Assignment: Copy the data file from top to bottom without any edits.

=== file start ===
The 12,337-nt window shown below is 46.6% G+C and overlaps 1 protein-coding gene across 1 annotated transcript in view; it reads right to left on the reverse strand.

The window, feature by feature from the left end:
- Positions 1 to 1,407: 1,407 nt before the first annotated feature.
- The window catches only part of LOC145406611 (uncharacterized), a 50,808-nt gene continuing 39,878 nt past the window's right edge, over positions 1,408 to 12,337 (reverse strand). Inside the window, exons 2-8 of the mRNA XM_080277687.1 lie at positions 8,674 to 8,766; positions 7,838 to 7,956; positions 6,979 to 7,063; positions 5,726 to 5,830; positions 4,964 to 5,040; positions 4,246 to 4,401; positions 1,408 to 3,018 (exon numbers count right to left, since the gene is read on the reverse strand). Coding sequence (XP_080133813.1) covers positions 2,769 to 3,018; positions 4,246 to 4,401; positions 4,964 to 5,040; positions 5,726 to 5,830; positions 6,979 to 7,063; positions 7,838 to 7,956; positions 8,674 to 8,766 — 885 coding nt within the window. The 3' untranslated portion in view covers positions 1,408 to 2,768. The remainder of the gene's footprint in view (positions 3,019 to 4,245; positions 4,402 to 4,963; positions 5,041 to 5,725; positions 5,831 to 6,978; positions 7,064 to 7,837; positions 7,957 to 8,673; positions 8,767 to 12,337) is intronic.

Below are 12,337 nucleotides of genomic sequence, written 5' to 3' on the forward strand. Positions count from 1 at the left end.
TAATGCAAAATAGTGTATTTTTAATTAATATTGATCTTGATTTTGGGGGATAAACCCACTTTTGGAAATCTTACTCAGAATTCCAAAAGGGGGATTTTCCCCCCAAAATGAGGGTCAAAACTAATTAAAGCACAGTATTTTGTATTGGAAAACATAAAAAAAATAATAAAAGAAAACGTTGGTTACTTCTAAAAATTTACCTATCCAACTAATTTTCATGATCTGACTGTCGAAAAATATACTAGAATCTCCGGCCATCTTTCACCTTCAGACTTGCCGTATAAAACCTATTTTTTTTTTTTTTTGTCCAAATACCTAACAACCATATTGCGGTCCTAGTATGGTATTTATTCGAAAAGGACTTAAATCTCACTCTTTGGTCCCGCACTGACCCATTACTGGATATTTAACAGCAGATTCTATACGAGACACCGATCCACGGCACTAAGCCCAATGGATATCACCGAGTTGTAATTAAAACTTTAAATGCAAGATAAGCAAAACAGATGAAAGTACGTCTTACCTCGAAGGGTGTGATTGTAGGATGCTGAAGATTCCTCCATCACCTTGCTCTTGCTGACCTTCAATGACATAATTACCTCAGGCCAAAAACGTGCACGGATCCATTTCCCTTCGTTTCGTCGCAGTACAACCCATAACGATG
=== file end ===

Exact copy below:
The 12,337-nt window shown below is 46.6% G+C and overlaps 1 protein-coding gene across 1 annotated transcript in view; it reads right to left on the reverse strand.

The window, feature by feature from the left end:
- Positions 1 to 1,407: 1,407 nt before the first annotated feature.
- The window catches only part of LOC145406611 (uncharacterized), a 50,808-nt gene continuing 39,878 nt past the window's right edge, over positions 1,408 to 12,337 (reverse strand). Inside the window, exons 2-8 of the mRNA XM_080277687.1 lie at positions 8,674 to 8,766; positions 7,838 to 7,956; positions 6,979 to 7,063; positions 5,726 to 5,830; positions 4,964 to 5,040; positions 4,246 to 4,401; positions 1,408 to 3,018 (exon numbers count right to left, since the gene is read on the reverse strand). Coding sequence (XP_080133813.1) covers positions 2,769 to 3,018; positions 4,246 to 4,401; positions 4,964 to 5,040; positions 5,726 to 5,830; positions 6,979 to 7,063; positions 7,838 to 7,956; positions 8,674 to 8,766 — 885 coding nt within the window. The 3' untranslated portion in view covers positions 1,408 to 2,768. The remainder of the gene's footprint in view (positions 3,019 to 4,245; positions 4,402 to 4,963; positions 5,041 to 5,725; positions 5,831 to 6,978; positions 7,064 to 7,837; positions 7,957 to 8,673; positions 8,767 to 12,337) is intronic.

Below are 12,337 nucleotides of genomic sequence, written 5' to 3' on the forward strand. Positions count from 1 at the left end.
TAATGCAAAATAGTGTATTTTTAATTAATATTGATCTTGATTTTGGGGGATAAACCCACTTTTGGAAATCTTACTCAGAATTCCAAAAGGGGGATTTTCCCCCCAAAATGAGGGTCAAAACTAATTAAAGCACAGTATTTTGTATTGGAAAACATAAAAAAAATAATAAAAGAAAACGTTGGTTACTTCTAAAAATTTACCTATCCAACTAATTTTCATGATCTGACTGTCGAAAAATATACTAGAATCTCCGGCCATCTTTCACCTTCAGACTTGCCGTATAAAACCTATTTTTTTTTTTTTTTGTCCAAATACCTAACAACCATATTGCGGTCCTAGTATGGTATTTATTCGAAAAGGACTTAAATCTCACTCTTTGGTCCCGCACTGACCCATTACTGGATATTTAACAGCAGATTCTATACGAGACACCGATCCACGGCACTAAGCCCAATGGATATCACCGAGTTGTAATTAAAACTTTAAATGCAAGATAAGCAAAACAGATGAAAGTACGTCTTACCTCGAAGGGTGTGATTGTAGGATGCTGAAGATTCCTCCATCACCTTGCTCTTGCTGACCTTCAATGACATAATTACCTCAGGCCAAAAACGTGCACGGATCCATTTCCCTTCGTTTCGTCGCAGTACAACCCATAACGATG